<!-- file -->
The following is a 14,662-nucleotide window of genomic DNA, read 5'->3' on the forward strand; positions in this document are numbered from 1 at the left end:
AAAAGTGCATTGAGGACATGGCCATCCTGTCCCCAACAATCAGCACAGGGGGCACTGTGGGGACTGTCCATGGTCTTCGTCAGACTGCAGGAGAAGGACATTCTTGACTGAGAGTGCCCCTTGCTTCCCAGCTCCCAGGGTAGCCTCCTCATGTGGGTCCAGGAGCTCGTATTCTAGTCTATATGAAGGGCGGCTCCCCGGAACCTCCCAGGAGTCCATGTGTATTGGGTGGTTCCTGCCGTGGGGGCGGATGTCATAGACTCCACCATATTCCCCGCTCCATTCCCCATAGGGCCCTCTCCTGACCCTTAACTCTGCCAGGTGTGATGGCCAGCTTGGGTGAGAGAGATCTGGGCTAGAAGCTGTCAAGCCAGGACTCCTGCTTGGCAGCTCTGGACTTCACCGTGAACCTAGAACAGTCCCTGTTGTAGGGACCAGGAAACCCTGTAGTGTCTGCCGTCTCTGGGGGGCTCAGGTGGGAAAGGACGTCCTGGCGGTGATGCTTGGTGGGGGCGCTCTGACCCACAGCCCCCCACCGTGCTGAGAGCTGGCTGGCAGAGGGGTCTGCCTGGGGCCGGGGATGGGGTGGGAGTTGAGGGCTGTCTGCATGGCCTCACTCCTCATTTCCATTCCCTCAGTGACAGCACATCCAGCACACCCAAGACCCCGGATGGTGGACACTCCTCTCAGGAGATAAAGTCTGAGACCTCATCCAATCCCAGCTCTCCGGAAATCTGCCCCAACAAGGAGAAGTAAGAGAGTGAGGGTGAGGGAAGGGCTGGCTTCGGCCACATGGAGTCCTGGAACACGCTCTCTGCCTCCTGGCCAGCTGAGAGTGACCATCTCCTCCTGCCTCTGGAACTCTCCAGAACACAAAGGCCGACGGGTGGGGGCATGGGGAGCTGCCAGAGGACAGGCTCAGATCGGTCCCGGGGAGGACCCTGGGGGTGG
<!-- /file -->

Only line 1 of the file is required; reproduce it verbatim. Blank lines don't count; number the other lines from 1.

The following is a 14,662-nucleotide window of genomic DNA, read 5'->3' on the forward strand; positions in this document are numbered from 1 at the left end: